Brief daily exposures to Asian females reverses perceptual narrowing for Asian faces in Caucasian infants
Anzures, Gizelle and Wheeler, A. and Quinn, P.C. and Pascalis, O. and Slater, A.M. and Heron-Delaney, M. and Tanaka, J.W. and Lee, K. (2012) Brief daily exposures to Asian females reverses perceptual narrowing for Asian faces in Caucasian infants. Journal of Experimental Child Psychology 112 (4), pp. 484-495. ISSN 0022-0965.
Perceptual narrowing in the visual, auditory, and multisensory domains has its developmental origins during infancy. The current study shows that experimentally induced experience can reverse the effects of perceptual narrowing on infants’ visual recognition memory of other-race faces. Caucasian 8- to 10-month-olds who could not discriminate between novel and familiarized Asian faces at the beginning of testing were given brief daily experience with Asian female faces in the experimental condition and Caucasian female faces in the control condition. At the end of 3 weeks, only infants who received daily experience with Asian females showed above-chance recognition of novel Asian female and male faces. Furthermore, infants in the experimental condition showed greater efficiency in learning novel Asian females compared with infants in the control condition. Thus, visual experience with a novel stimulus category can reverse the effects of perceptual narrowing during infancy via improved stimulus recognition and encoding.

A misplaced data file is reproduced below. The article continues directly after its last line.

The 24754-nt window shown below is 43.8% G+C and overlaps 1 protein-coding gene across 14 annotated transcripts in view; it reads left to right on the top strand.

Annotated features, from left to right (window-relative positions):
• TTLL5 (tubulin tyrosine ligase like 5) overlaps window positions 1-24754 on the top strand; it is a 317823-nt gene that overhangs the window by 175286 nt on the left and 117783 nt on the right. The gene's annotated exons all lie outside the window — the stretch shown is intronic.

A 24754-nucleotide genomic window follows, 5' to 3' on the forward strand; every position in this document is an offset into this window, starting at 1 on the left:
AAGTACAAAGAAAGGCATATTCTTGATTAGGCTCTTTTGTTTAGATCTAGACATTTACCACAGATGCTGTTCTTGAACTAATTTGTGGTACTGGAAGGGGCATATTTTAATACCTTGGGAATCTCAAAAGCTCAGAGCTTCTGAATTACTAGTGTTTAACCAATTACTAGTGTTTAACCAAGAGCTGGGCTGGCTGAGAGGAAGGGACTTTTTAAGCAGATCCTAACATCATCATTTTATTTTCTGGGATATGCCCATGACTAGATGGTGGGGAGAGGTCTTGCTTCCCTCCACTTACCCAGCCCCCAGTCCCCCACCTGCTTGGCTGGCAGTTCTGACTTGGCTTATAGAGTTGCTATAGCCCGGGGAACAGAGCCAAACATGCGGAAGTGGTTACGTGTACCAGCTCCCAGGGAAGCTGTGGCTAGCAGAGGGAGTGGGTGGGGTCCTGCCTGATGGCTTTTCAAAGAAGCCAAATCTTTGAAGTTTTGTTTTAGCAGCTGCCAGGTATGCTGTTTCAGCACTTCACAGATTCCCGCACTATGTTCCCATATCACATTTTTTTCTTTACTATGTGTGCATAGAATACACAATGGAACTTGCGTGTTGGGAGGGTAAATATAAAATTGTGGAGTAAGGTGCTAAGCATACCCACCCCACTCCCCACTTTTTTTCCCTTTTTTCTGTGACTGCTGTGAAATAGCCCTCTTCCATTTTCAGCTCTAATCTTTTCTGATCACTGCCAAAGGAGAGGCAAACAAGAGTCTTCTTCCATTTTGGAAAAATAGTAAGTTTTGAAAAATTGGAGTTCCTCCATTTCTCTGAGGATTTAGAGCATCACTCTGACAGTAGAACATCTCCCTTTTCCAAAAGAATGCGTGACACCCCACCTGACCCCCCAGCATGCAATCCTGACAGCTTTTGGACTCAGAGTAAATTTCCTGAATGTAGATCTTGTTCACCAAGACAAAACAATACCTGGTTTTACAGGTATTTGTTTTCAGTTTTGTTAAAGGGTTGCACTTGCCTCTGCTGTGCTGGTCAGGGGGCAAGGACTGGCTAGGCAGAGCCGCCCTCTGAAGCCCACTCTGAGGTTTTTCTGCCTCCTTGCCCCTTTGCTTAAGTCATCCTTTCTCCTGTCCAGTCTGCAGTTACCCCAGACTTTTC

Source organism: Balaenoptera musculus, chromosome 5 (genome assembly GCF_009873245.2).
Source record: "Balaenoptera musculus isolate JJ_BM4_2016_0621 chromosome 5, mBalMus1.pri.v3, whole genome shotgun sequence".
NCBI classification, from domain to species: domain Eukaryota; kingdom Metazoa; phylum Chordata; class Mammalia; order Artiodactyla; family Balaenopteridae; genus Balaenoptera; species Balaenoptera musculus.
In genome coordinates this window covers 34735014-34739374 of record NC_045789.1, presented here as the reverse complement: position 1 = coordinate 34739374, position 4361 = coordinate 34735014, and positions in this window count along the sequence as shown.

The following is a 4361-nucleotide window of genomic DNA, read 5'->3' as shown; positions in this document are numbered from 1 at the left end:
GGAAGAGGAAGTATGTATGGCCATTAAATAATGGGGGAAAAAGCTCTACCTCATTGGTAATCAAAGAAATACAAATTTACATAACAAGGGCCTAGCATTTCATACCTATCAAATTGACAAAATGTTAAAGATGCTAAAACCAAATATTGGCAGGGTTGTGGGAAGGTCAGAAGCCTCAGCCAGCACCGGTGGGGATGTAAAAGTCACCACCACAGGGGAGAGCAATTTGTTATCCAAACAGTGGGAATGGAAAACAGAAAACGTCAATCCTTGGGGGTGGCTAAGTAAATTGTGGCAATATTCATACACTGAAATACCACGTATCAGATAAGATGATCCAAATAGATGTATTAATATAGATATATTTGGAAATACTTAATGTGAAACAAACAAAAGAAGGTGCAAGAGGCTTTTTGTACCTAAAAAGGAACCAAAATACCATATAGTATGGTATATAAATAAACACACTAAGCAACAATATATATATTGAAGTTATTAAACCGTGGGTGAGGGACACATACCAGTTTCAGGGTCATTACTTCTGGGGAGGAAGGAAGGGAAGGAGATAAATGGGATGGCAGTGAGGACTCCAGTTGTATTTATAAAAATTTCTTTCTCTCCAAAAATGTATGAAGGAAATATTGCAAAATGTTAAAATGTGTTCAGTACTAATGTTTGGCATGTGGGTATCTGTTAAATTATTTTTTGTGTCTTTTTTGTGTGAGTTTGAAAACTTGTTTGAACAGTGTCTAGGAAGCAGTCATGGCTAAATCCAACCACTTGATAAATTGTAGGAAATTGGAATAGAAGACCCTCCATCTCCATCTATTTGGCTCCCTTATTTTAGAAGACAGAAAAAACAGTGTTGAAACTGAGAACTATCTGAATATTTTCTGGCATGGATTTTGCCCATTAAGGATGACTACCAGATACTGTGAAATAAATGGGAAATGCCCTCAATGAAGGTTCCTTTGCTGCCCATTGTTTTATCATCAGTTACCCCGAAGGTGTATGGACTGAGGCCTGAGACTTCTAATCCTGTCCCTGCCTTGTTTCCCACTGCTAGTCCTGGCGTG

|Keyword(s) / Subject(s):||Perceptual narrowing, Face recognition, Face expertise, Other-race faces, Visual experience, Infancy|
|School:||Birkbeck Schools and Departments > School of Science > Biological Sciences|
|Date Deposited:||29 May 2012 11:04|
|Last Modified:||11 Oct 2016 11:59|
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